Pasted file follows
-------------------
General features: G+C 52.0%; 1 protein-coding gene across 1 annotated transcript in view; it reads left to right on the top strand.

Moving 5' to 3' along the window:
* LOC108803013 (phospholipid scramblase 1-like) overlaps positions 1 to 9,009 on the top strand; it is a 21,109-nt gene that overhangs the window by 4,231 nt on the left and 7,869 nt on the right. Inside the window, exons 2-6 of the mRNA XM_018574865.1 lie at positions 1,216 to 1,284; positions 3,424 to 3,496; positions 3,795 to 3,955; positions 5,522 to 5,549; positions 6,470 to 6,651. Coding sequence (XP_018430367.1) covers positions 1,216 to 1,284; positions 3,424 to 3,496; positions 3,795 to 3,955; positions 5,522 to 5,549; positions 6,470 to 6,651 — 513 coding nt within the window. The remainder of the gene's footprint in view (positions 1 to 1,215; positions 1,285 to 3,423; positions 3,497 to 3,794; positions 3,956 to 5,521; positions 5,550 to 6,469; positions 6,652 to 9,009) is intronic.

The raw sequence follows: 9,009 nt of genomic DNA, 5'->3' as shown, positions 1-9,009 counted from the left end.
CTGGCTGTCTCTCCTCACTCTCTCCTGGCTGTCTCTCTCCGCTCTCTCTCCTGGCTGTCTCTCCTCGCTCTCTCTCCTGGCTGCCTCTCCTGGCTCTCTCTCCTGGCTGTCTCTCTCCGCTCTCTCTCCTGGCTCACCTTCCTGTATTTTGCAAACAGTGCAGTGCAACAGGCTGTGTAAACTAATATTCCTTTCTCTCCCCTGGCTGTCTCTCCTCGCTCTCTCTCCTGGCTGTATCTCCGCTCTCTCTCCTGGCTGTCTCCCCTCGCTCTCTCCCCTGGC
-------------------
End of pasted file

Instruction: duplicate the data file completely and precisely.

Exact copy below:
General features: G+C 52.0%; 1 protein-coding gene across 1 annotated transcript in view; it reads left to right on the top strand.

Moving 5' to 3' along the window:
* LOC108803013 (phospholipid scramblase 1-like) overlaps positions 1 to 9,009 on the top strand; it is a 21,109-nt gene that overhangs the window by 4,231 nt on the left and 7,869 nt on the right. Inside the window, exons 2-6 of the mRNA XM_018574865.1 lie at positions 1,216 to 1,284; positions 3,424 to 3,496; positions 3,795 to 3,955; positions 5,522 to 5,549; positions 6,470 to 6,651. Coding sequence (XP_018430367.1) covers positions 1,216 to 1,284; positions 3,424 to 3,496; positions 3,795 to 3,955; positions 5,522 to 5,549; positions 6,470 to 6,651 — 513 coding nt within the window. The remainder of the gene's footprint in view (positions 1 to 1,215; positions 1,285 to 3,423; positions 3,497 to 3,794; positions 3,956 to 5,521; positions 5,550 to 6,469; positions 6,652 to 9,009) is intronic.

The raw sequence follows: 9,009 nt of genomic DNA, 5'->3' as shown, positions 1-9,009 counted from the left end.
CTGGCTGTCTCTCCTCACTCTCTCCTGGCTGTCTCTCTCCGCTCTCTCTCCTGGCTGTCTCTCCTCGCTCTCTCTCCTGGCTGCCTCTCCTGGCTCTCTCTCCTGGCTGTCTCTCTCCGCTCTCTCTCCTGGCTCACCTTCCTGTATTTTGCAAACAGTGCAGTGCAACAGGCTGTGTAAACTAATATTCCTTTCTCTCCCCTGGCTGTCTCTCCTCGCTCTCTCTCCTGGCTGTATCTCCGCTCTCTCTCCTGGCTGTCTCCCCTCGCTCTCTCCCCTGGC